How To Be A Good Marketer, Not Just A Great One
By Danny Knesek
At some point, everybody in marketing deals with the problem of having their campaigns not produce any results. Great marketers come up with the catchiest and most clever advertising slogans, fancy branded puns, or subtle jokes that have the potential to push huge volumes of product.
But there’s always the potential to completely flop. It’s every marketer’s worst nightmare. To have spent a bunch of money or hours on design and production, not to mention the media cost to run the TV and online ads, for no boost in revenue. There’s no longevity. These marketers aren’t always fully conscious of their own limitations.
What does a good marketer look like, then? A marketer that can consistently deliver results, albeit maybe not record-breaking results, but consistent results that steadily grow companies’ revenue. And not only that, but a marketer who is a decent person in general, one who understands and empathizes with the world, and knows how to craft messages to speak to the world’s pain with a plan to lead people out of it.
I posit that marketers read too many business and leadership books and not enough of the classics. 7 Habits of Highly Effective People, EntreLeadership, Good to Great, etc. are all good books, but they aren’t original. We need to go back to the beginning if we’re really going to understand how to be fundamentally good marketers, not just great in the short term.
What Are The Great Books?
I’m a StoryBrand Certified Guide. If you are familiar at all with StoryBrand, you’ll know that Donald Miller built a marketing framework out of what he calls “a 2000-year old model for telling stories.” For anybody is business, I definitely recommend going through the StoryBrand online course, but for those of us that want a more novel (and slower) approach to understanding stories and human nature, then let’s go back to the fundamentals of the stories from 2,000+ years ago. I’m talking about the Great Books of The Western World.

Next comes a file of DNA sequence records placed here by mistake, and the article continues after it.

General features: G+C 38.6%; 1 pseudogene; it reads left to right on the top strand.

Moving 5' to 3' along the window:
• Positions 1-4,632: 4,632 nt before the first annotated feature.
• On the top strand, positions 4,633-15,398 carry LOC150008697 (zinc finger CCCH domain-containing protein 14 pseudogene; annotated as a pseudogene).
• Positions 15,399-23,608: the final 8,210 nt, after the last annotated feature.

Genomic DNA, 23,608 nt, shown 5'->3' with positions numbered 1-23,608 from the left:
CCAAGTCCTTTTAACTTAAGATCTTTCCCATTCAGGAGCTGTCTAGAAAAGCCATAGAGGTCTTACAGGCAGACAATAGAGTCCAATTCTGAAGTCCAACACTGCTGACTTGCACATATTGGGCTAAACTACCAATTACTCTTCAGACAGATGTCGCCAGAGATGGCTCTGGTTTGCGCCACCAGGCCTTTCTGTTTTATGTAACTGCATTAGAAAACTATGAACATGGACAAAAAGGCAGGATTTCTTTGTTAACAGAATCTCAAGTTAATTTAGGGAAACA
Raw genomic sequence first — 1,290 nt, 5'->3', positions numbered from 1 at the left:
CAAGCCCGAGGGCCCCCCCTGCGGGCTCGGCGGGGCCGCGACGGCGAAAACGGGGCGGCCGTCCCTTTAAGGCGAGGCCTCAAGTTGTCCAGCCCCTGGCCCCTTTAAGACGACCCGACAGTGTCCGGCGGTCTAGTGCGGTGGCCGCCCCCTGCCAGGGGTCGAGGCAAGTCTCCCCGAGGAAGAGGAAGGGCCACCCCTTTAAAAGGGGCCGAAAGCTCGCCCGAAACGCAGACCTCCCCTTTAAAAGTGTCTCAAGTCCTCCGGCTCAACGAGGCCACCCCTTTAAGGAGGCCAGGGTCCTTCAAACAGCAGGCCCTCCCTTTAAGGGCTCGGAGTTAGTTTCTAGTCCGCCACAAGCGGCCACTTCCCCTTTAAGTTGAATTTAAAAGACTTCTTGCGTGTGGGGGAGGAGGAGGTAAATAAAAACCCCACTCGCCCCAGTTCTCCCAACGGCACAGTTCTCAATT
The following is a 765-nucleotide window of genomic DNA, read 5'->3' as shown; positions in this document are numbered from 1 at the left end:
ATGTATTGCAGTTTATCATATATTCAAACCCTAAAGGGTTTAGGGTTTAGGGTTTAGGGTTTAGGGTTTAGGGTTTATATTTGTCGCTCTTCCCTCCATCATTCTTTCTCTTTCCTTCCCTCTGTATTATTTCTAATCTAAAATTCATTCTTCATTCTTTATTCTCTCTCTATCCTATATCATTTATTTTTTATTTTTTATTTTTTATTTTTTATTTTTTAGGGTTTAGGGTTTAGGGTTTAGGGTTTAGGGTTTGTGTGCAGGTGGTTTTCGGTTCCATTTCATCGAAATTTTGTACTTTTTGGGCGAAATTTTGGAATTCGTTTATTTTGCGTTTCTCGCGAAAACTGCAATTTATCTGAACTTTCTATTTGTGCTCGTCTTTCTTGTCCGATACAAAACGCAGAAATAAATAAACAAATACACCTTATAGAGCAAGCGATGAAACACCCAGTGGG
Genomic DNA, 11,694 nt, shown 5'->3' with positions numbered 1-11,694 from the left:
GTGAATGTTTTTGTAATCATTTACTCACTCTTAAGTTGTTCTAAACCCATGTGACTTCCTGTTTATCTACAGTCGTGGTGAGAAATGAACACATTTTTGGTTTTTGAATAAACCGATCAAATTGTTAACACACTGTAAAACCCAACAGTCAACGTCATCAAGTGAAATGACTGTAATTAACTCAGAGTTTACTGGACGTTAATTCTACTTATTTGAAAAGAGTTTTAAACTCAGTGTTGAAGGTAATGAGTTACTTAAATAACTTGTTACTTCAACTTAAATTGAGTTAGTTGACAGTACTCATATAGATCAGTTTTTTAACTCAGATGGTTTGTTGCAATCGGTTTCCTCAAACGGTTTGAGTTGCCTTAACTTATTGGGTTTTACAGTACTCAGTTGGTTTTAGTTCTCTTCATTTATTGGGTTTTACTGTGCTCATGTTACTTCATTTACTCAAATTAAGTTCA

Since the dawn of time, humans have been passing along and building upon ideas. Ever heard of the car? That probably came from trying to remove the need for horses to move large carts. The cart? A way to move more items than a person normally can carry across distance using a bucket and wheels. The wheel? Credited as being one of the first ideas and invention of man.
See how an idea can form and then be built upon? The same is true in the philosophical and psychological realm. If you’ve ever tangoed with the idea of free will vs. determinism, you’d trace the debate all the way to the gods intervening during the battles of the Trojan War, found in Homer’s Iliad.
That’s where the Great Books begin, the Iliad and then the Odyssey. No matter whether you like them or not, there are plenty of lessons to learn that can be applied. (A lesson I took away from the Iliad was that on the brink or during war, the army/nation/house that breaks cultural norms the quickest will have the upper hand. See: Game of Thrones).
“I’m not going to swear an oath I can’t uphold. When enough people make false promises, words stop meaning anything. Then there are no more answers, only better and better lies.” – Jon Snow
The quote has nothing to do with marketing (or does it?), and it’s besides the point. The point is this: if you want to be a good marketer, you have to be a person who understands more; to do that, you need to move from a place of less understanding about the world. The best way to do that is by actively reading.
I’m Ready To Start Reading, But The Books Are Old And Pretty Overwhelming.
Truly, they can be overwhelming. That’s why it’s important to get into groups that you can read along with. Whether it’s people on your block, a church group, local business leaders, your pickup basketball team, whatever it is, it doesn’t matter. These books were meant to be accessible to anyone, and everyone.
If for some reason you can’t get a group going at home, then there are online groups. About the same time I started operating Rhythm, I joined Online Great Books. It’s been one of the best decisions I’ve ever made for myself.
So Here’s To Those That Understand Less.
May You Begin To Understand More.